Horticulture; Just The Job

It’s that time of year and all the talk is of the CAO, college choices and the points race. It’s a pivotal time in the life of a young person when the already pressurised environment is exacerbated by the inescapable but totally misguided insistence that these choices are final and irrevocable.  To some, of the requisite focus and work ethic, the options are clear and achievable but to a vast swathe of the middle portion of school leavers there is a lot of head scratching to be done.
The prominence of the guidance counsellor in the process has increased exponentially since my era and admittedly there are a myriad of tools and workshops available to help. But there is a still a sizeable cohort of students for whom no clear path emerges, for whom no vocation is immediately apparent .
Horticulture and landscape design are career paths that, for many, have the potential to solve this conundrum, to step in and fill the vacuum. It is no coincidence that horticulture is one of the most popular areas of study for the mature student. The fact that so many consider it a calling missed is clear evidence that it is a road that would have been taken if circumstances first time around were different; if career counselling was up to scratch, if more information had been available.


Not every seventeen year old is enamoured of the prospect of an office based existence, soullessly staring into a computer screen for the rest of their days. Those that are enthused by the idea of work which offers a broad range of settings and is primarily outdoors have traditionally gravitated to the construction sector , engineering in particular. This is a strand for whom horticulture and landscape design, now more than ever,  is a viable alternative.

Few would argue that climate change and food security are amongst the most pressing issues facing humanity in the coming years. Mark Lumsdon-Taylor, of Hadlow College in Kent says: “The issues the planet is facing in relation to climate change, water shortages, pressures on land usage and vastly increasing population will result in a shift in focus and I believe that horticulture will become recognised as one of the most important industries of all.”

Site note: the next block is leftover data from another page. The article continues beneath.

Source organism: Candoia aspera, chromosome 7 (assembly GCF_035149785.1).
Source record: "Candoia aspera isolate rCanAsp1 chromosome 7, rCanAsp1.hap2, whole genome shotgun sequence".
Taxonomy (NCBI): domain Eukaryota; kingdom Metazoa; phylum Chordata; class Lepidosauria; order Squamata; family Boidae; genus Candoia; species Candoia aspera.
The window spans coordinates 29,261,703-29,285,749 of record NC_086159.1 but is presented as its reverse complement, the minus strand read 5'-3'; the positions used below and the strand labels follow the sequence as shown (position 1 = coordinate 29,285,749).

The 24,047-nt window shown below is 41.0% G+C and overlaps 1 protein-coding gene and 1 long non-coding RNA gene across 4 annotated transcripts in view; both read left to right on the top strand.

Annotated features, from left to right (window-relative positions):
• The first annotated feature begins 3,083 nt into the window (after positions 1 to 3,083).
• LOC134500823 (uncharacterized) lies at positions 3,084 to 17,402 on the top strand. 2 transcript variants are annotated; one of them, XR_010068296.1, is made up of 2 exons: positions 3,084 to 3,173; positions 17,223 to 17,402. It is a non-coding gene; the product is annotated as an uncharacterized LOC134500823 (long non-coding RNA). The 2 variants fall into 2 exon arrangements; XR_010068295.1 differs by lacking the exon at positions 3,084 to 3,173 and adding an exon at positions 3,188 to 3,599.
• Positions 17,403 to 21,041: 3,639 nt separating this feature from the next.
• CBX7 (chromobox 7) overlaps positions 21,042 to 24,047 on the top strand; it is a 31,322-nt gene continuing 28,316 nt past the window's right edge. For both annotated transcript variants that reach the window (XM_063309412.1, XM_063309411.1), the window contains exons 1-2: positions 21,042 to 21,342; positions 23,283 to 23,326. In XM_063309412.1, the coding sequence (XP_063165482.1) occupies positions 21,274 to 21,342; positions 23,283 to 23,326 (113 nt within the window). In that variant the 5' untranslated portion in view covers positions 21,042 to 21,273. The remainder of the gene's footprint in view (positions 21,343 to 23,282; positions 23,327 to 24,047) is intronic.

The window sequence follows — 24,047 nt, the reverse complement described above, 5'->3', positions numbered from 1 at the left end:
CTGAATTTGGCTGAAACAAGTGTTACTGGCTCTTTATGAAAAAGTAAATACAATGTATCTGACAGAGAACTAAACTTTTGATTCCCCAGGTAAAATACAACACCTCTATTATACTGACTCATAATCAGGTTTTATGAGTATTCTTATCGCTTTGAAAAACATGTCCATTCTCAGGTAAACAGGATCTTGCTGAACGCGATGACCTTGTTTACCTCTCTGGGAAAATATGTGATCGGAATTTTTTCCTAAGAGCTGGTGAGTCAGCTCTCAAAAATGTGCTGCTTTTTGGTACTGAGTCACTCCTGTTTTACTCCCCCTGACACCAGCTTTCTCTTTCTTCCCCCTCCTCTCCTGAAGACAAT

Plants serve a huge number of roles in everyday life; from the fruit and vegetables we eat, to the trees that populate our forests and punctuate our public spaces, to the turf we play football and lounge around on to the shrubs and flowers that adorn and soften our gardens and built environment. Plants are everywhere and this opens up a broad range of potentially rewarding career options, for all aptitudes.

So why aren’t people queuing up to start down the horticultural road? Well, part of the reason is that, as an industry, horticulture has a bit of an image problem. Many who now have successful careers in the field will attest to how back in the day it was presented as an option only for the less able, offering low wages and few prospects, if indeed it was presented at all.

But times have changed. We have spoken of the zeitgeist and the cultural shift towards re- embracing the organic. We see the international  profile enjoyed by eminent horticulturists and garden designers, our own Diarmuid Gavin being one of the principals. Only five weeks ago myself and my wife and about twelve hundred others paid twenty five quid a head to sit in a shed in Carlow and listen to Monty Don tell us about his garden for two hours. The Chelsea Flower Show gets a week of wall to wall coverage on the BBC every Spring, Bloom In The Park in Dublin is broadening its appeal and growing year on year. Lifestyle TV has made suburban Capability Browns of us all.

Horticulture has survived the slings and arrows of outrageous global misfortune and come out fighting. Business is booming. If not now, when?

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